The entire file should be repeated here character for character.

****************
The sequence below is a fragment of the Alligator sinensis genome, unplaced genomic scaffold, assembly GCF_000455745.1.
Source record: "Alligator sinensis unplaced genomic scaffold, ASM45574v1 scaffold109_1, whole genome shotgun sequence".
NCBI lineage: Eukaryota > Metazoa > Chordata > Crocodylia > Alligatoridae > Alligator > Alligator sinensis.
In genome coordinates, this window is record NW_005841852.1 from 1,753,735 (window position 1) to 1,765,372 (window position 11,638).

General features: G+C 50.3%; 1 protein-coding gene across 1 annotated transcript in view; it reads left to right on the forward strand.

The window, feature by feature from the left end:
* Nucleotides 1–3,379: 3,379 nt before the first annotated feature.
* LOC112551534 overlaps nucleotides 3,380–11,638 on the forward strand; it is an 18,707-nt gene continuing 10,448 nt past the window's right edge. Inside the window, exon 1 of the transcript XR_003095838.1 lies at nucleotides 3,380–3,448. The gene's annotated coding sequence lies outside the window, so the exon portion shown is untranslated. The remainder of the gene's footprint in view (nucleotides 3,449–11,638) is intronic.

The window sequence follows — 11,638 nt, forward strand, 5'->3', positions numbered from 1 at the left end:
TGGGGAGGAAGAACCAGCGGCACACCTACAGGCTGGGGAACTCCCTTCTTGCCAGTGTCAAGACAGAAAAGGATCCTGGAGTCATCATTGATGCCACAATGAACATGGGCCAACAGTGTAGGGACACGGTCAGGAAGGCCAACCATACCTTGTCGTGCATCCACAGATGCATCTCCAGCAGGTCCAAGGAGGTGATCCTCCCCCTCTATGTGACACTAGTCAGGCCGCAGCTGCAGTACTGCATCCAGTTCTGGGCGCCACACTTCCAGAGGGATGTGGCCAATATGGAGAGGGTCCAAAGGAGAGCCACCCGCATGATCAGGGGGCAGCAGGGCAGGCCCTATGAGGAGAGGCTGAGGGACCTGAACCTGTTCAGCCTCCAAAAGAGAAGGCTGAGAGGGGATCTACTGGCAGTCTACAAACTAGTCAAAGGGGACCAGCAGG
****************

The sequence below is a fragment of the Alligator sinensis genome, unplaced genomic scaffold, assembly GCF_000455745.1.
Source record: "Alligator sinensis unplaced genomic scaffold, ASM45574v1 scaffold109_1, whole genome shotgun sequence".
NCBI lineage: Eukaryota > Metazoa > Chordata > Crocodylia > Alligatoridae > Alligator > Alligator sinensis.
In genome coordinates, this window is record NW_005841852.1 from 1,753,735 (window position 1) to 1,765,372 (window position 11,638).

General features: G+C 50.3%; 1 protein-coding gene across 1 annotated transcript in view; it reads left to right on the forward strand.

The window, feature by feature from the left end:
* Nucleotides 1–3,379: 3,379 nt before the first annotated feature.
* LOC112551534 overlaps nucleotides 3,380–11,638 on the forward strand; it is an 18,707-nt gene continuing 10,448 nt past the window's right edge. Inside the window, exon 1 of the transcript XR_003095838.1 lies at nucleotides 3,380–3,448. The gene's annotated coding sequence lies outside the window, so the exon portion shown is untranslated. The remainder of the gene's footprint in view (nucleotides 3,449–11,638) is intronic.

The window sequence follows — 11,638 nt, forward strand, 5'->3', positions numbered from 1 at the left end:
TGGGGAGGAAGAACCAGCGGCACACCTACAGGCTGGGGAACTCCCTTCTTGCCAGTGTCAAGACAGAAAAGGATCCTGGAGTCATCATTGATGCCACAATGAACATGGGCCAACAGTGTAGGGACACGGTCAGGAAGGCCAACCATACCTTGTCGTGCATCCACAGATGCATCTCCAGCAGGTCCAAGGAGGTGATCCTCCCCCTCTATGTGACACTAGTCAGGCCGCAGCTGCAGTACTGCATCCAGTTCTGGGCGCCACACTTCCAGAGGGATGTGGCCAATATGGAGAGGGTCCAAAGGAGAGCCACCCGCATGATCAGGGGGCAGCAGGGCAGGCCCTATGAGGAGAGGCTGAGGGACCTGAACCTGTTCAGCCTCCAAAAGAGAAGGCTGAGAGGGGATCTACTGGCAGTCTACAAACTAGTCAAAGGGGACCAGCAGG